Sons of redemption

The Ancient Sons’ Dark Gospel and live set spellbind

Chris Teichman: man of the people.

Chris Teichman: man of the people.

Photo By Josh Fernandez

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For the past couple of weeks, I’ve had this song stuck on my cranial radio. “Hang On to Jesus” is the opening volley of the Ancient Sons’ debut album, The Dark Gospel, and the band opened its album-release party at Old Ironsides last Friday night (see photo) with the tune, a simple ditty that stops you dead in your tracks.

“Hang on, Jesus,” singer Chris Teichman deadpanned in a choirboy tenor. “Hold on, now.” Then the band shifted gears, and Teichman warbled: “If you ever see him here, I hope you have something to say / I hope you got a feeling here, my heart’s beating out of my chest,” to a soaring melody that could have come from the pen of the Kinks’ masterful songwriter Ray Davies. It was a moment where you could see an entire crowd falling under a band’s spell.

Later, after the band finished playing, a set that culminated in an extended guitar freakout called “Gospel Song No. 7,” someone outside the club confirmed my recent experience. “Man, that last band’s songs just stay with you,” he said. Or something like that.

A few of us had gathered there on the sidewalk to consider the performance. I’d mentioned the Velvet Underground, and my friend Jeff got more specific: “The third Velvet Underground album,” he said—the self-titled, post-Andy Warhol record from 1969, the one with “Pale Blue Eyes.” There were other references, too—the Kinks, the second Violent Femmes album, some of David Byrne’s epiphany-drenched and less jerky numbers with Talking Heads.

Since the Ancient Sons emerged just over a year ago, they’ve been a band to watch, a band that gets fans talking. First as a trio, with Teichman on guitar, his brother Brad on bass and unearthly sibling harmonies and Matt K. Shrugg on drums. Since then, adding David K. Aslanian and Matt Maxwell on guitars and Justin Pine on tambourine. On Friday, they were joined by a fourth guitarist, a spectral-looking Mike Farrell, who also plays on The Dark Gospel. But the effect onstage was not cacophony; after the show, our little sidewalk critique talked about how every instrument seemed perfectly placed in the band’s shimmering wall of sound.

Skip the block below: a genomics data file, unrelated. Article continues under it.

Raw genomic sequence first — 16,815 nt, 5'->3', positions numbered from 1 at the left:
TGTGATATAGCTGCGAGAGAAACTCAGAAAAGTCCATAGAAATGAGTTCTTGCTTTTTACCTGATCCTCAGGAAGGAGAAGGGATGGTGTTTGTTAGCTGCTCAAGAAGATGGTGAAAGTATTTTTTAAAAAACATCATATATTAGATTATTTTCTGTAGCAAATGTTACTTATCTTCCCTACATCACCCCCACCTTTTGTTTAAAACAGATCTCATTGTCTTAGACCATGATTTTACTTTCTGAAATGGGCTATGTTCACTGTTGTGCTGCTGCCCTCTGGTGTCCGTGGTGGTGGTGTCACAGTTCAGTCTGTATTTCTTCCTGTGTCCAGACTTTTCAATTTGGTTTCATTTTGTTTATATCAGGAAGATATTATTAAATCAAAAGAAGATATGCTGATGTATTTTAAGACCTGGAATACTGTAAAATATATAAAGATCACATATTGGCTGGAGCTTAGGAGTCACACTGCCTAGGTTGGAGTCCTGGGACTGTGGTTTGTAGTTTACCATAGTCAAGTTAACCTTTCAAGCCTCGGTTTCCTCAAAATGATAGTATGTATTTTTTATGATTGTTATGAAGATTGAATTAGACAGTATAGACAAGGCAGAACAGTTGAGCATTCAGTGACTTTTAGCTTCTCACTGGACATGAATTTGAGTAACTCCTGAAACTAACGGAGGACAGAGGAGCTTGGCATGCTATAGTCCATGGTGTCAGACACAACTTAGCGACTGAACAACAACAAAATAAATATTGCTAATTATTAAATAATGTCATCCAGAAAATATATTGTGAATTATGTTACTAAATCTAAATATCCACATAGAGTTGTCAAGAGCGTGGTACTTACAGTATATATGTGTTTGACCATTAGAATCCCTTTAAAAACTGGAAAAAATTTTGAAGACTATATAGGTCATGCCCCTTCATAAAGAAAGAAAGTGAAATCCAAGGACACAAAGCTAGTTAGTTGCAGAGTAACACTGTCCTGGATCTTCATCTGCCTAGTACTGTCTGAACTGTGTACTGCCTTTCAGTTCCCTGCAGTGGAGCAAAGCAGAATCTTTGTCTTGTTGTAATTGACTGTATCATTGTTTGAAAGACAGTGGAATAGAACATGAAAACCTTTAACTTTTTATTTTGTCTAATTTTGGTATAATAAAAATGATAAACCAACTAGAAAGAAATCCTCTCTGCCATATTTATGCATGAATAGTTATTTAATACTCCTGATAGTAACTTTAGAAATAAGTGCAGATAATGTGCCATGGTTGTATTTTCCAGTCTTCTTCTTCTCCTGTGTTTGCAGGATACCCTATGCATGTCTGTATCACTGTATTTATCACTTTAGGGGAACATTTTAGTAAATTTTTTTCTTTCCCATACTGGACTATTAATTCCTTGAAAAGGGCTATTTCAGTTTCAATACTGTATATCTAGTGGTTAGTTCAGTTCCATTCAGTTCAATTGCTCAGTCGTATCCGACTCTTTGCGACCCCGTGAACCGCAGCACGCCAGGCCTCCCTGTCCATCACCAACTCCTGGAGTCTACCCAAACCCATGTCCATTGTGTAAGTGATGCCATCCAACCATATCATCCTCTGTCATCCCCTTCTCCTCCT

Two evenings before that show, Chris, Shrugg, Maxwell, Pine and I sat down for coffee on couches inside Temple Fine Coffee and Tea on 10th Street. Aslanian, on break from a job nearby, joined later, and Brad was home sick. Ordinarily, that might be inviting disaster, but like Friday night’s performance, any expected cacophony never materialized.

The story goes that Teichman followed brother and erstwhile bandmate Brad to California from Columbus, Ohio, in 2001. The brothers had grown up in Jackson, a small town about a hundred miles east of Cincinnati. “We wanted to get the band back together, which we did as soon as I got here,” he explained. Some bands followed—Toystore Tykes, the Naked Robbers, then Army of Trees. “Me and Brad did our own thing, went by a few weird names at parties.”

Teichman had fallen gravely ill with a kidney infection in late 2006, and once he got home from the hospital, he convalesced by writing songs on a keyboard, which differed from previous efforts in process and in style. “I started passing recordings out to all my friends,” he said. “And Matt was the first person to say, ‘If you need a drummer, I’m in.’” Brad joined shortly thereafter.

“We’d played before as a trio,” the soft-spoken Shrugg reminded him. “A few parties.”

Shrugg, né Kanelos, is also a graphic artist; he began producing wonderfully retro posters for each show, and designed the Peter Max-like cover of The Dark Gospel.

In this case, the art fits the dozen songs on the album, which, according to Teichman, fall into the classic “concept album” camp. “It’s about a boy’s search for redemption and hope,” the songwriter explained. “He has a lot of weird dreams and vivid pictures.”

As for the religious references? “I thought I was going to die,” Teichman said. “These songs gave me a new lease on life.”